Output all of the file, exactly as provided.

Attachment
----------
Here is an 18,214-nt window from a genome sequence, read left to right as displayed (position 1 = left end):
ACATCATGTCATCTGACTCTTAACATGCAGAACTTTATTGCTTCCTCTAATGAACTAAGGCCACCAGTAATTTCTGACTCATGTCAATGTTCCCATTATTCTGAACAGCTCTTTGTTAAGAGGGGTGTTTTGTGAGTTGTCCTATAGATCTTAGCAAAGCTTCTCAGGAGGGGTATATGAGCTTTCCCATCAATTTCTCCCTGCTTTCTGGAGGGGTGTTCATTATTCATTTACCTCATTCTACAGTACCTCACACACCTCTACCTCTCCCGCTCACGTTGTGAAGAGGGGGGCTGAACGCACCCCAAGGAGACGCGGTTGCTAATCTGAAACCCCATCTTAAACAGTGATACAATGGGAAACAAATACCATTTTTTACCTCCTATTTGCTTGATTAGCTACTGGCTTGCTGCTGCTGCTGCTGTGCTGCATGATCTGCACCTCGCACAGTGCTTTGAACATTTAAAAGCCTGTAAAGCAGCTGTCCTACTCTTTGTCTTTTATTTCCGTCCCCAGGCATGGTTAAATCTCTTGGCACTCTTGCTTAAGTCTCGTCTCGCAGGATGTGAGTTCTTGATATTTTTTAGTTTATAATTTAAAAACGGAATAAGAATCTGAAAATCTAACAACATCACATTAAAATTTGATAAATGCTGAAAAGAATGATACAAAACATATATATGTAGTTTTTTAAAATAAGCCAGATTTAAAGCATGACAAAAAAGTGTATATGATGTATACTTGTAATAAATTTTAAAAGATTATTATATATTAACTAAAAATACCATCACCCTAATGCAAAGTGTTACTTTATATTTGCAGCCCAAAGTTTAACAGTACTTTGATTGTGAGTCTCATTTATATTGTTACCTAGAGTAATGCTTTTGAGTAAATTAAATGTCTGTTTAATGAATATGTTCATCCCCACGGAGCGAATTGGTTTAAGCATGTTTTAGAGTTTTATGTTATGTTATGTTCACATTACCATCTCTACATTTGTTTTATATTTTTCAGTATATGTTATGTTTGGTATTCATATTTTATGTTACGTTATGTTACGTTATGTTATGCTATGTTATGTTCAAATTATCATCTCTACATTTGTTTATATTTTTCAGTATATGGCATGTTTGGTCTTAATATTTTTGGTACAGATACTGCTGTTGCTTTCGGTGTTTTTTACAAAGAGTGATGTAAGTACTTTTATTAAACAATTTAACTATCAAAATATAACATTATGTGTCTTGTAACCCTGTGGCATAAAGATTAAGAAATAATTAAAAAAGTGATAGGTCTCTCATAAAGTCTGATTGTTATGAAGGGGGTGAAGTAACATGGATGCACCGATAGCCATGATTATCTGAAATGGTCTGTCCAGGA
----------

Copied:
Here is an 18,214-nt window from a genome sequence, read left to right as displayed (position 1 = left end):
ACATCATGTCATCTGACTCTTAACATGCAGAACTTTATTGCTTCCTCTAATGAACTAAGGCCACCAGTAATTTCTGACTCATGTCAATGTTCCCATTATTCTGAACAGCTCTTTGTTAAGAGGGGTGTTTTGTGAGTTGTCCTATAGATCTTAGCAAAGCTTCTCAGGAGGGGTATATGAGCTTTCCCATCAATTTCTCCCTGCTTTCTGGAGGGGTGTTCATTATTCATTTACCTCATTCTACAGTACCTCACACACCTCTACCTCTCCCGCTCACGTTGTGAAGAGGGGGGCTGAACGCACCCCAAGGAGACGCGGTTGCTAATCTGAAACCCCATCTTAAACAGTGATACAATGGGAAACAAATACCATTTTTTACCTCCTATTTGCTTGATTAGCTACTGGCTTGCTGCTGCTGCTGCTGTGCTGCATGATCTGCACCTCGCACAGTGCTTTGAACATTTAAAAGCCTGTAAAGCAGCTGTCCTACTCTTTGTCTTTTATTTCCGTCCCCAGGCATGGTTAAATCTCTTGGCACTCTTGCTTAAGTCTCGTCTCGCAGGATGTGAGTTCTTGATATTTTTTAGTTTATAATTTAAAAACGGAATAAGAATCTGAAAATCTAACAACATCACATTAAAATTTGATAAATGCTGAAAAGAATGATACAAAACATATATATGTAGTTTTTTAAAATAAGCCAGATTTAAAGCATGACAAAAAAGTGTATATGATGTATACTTGTAATAAATTTTAAAAGATTATTATATATTAACTAAAAATACCATCACCCTAATGCAAAGTGTTACTTTATATTTGCAGCCCAAAGTTTAACAGTACTTTGATTGTGAGTCTCATTTATATTGTTACCTAGAGTAATGCTTTTGAGTAAATTAAATGTCTGTTTAATGAATATGTTCATCCCCACGGAGCGAATTGGTTTAAGCATGTTTTAGAGTTTTATGTTATGTTATGTTCACATTACCATCTCTACATTTGTTTTATATTTTTCAGTATATGTTATGTTTGGTATTCATATTTTATGTTACGTTATGTTACGTTATGTTATGCTATGTTATGTTCAAATTATCATCTCTACATTTGTTTATATTTTTCAGTATATGGCATGTTTGGTCTTAATATTTTTGGTACAGATACTGCTGTTGCTTTCGGTGTTTTTTACAAAGAGTGATGTAAGTACTTTTATTAAACAATTTAACTATCAAAATATAACATTATGTGTCTTGTAACCCTGTGGCATAAAGATTAAGAAATAATTAAAAAAGTGATAGGTCTCTCATAAAGTCTGATTGTTATGAAGGGGGTGAAGTAACATGGATGCACCGATAGCCATGATTATCTGAAATGGTCTGTCCAGGA